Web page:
Thursday, February 21, 2013

Building an Early Lacôte Guitar Part 3

Pat Bianculli's 1823 Lacote

The flush fingerboard of Pat Bianculli's Lacôte is a hold-over from baroque era in which it was important to keep the strings close to the soundboard. Utilizing a low bridge and a flush fingerboard accomplished this. I find it curious that this feature endured as long as it did. The transition to six single strings had started thirty years previous to this. The development of a saddle and fixed metal frets swiftly led to the raised fingerboard. Yet, guitar builders continued to use flush fingerboards even though it is a feature that made demands on musicians and luthiers alike. Perhaps guitarists and makers were hesitant to discard this feature because the aesthetics of both tone and sight were pleasing, evocative, intimate? I had not built this style of Lacôte before and that was the attraction for me.
Constructing a guitar with a flush fingerboard requires a particular sequence of assembly. This photo appeared in an earlier post but I am using it again to show that I had glued the fingerboard in place even before I started the purfling. This was necessary  because I needed to level the transition from the fingerboard to the soundboard before I assembled the purfling. Doing so afterward might have damaged the delicately mitred purfling corners. 

 I had also slotted the fingerboard previously and hamered in the frets. The edge of the last fingerboard fret is visible in the photo.

original bridge
The bridge on Pat's guitar was a replacement and seemed to be constructed a little larger than Lacôte's standard size.  

The front edge of Lacôte bridges are smoothly rounded with the saddle slot cut several millimeters in from the front edge. The saddle on the replacement bridge was cut considerably further in from the edge than normal.
I consulted my notes and museum plans and designed a bridge in the Lacôte size and style. When I make any bridge with a saddle I leave the front edge square and the top surface, where the saddle slot will be, flat.
I do this so I can work out the compensation of each string in order to achieve good intonation. I use triangular shaped pieces of nut  bone as movable saddles. Placing them on the surface that I had left flat I maneuvered them into positions that gave the correct intonation for each string. I duplicated these positions by angling the saddle slot from closest to the front of the bridge on the treble side to furtherest on the bass side. The finished saddle is 2mm wide so I will contour the top of the saddle to further refine the intonation on the finished instrument.

The last stage of the fretting was the most difficult to do, yet when finished, the most satisfying and visually one of the most pleasing features of this style of guitar.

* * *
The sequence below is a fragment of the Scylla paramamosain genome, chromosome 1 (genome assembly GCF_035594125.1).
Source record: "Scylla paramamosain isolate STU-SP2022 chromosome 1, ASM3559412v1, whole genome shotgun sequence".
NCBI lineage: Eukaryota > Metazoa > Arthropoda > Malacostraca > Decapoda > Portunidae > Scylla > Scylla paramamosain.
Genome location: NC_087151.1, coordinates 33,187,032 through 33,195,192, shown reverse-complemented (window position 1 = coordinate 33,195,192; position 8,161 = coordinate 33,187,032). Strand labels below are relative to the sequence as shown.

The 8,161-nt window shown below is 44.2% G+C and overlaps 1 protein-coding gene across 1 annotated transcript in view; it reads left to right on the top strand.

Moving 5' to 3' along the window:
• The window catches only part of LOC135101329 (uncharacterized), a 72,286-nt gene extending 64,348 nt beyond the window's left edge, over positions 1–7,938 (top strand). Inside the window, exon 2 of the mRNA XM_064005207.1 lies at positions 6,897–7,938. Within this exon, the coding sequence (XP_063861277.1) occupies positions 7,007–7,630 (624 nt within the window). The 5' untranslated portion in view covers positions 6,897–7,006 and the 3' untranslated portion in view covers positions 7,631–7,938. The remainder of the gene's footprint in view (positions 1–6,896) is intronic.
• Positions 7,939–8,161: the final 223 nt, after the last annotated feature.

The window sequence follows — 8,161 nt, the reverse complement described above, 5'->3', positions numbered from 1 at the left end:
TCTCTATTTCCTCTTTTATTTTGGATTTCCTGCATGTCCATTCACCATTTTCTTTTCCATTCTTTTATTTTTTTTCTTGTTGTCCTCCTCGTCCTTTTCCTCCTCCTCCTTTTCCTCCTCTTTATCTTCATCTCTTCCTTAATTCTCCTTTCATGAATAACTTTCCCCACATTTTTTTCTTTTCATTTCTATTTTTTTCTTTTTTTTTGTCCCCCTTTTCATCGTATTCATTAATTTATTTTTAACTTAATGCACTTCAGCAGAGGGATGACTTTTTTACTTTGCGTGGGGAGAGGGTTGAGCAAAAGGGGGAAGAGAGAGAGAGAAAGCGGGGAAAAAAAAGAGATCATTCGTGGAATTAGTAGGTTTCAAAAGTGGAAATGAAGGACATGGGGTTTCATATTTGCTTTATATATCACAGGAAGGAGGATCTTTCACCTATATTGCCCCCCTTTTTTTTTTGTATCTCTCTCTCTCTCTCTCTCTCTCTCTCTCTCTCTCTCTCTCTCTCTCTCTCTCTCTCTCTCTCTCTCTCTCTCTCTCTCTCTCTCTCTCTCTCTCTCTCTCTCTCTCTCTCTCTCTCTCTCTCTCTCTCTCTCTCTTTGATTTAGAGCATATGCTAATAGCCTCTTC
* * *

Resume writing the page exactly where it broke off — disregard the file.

On baroque era guitars the belly frets are slivers of ebony or boxwood glued on the surface, but sometimes inset, on the soundboard. Once metal frets were used on the fretboard they needed to be continued onto the soundboard for consistency of tone. Keep in mind that 19th century frets were not the T-shaped fret of our day but straight pieces of metal that were about 0.8mm thick. The spruce of the soundboard is too soft to support metal frets of any kind adequately. Lacôte bordered his bar frets with ebony. This ebony/metal fret/ebony sandwich is a little less than 3mm wide. I wanted to insure that my belly frets played in tune so my problem was how to inset a 3mm wide fret assembly in the soundboard precisely in the correct location.  
I laid out the fret positions in pencil and after double checking for accuracy I scribed over the pencil with a knife being careful to respect the length of each fret. Then I widened the scribe line with a razor saw and continued with successively thicker saws until I had broadened the original line to 0.9mm. This is the width necessary to press fit a T-fret into the soundboard. I still needed to add the ebony supports that were also 0.9mm wide. I cut pieces of a broken bandsaw that fit exactly in the fret slot but a little raised above the surface. I placed a piece of the ebony border against each side of the temporary metal "fret" and carefully scribed a thin knife line. This delineated the borders of the recess I would cut for the ebony/fret/ebony sandwich. The sequence of steps is demonstrated in the photo. Once everything was prepared I waxed the metal spacer and glued all three pieces into the slots.

When the glue dried I removed the metal spacers, planed the ebony flush with the soundboard and inserted the T-frets with a little glue.

Next time I'll explain the varnishing and post detail photos of the finished guitar.

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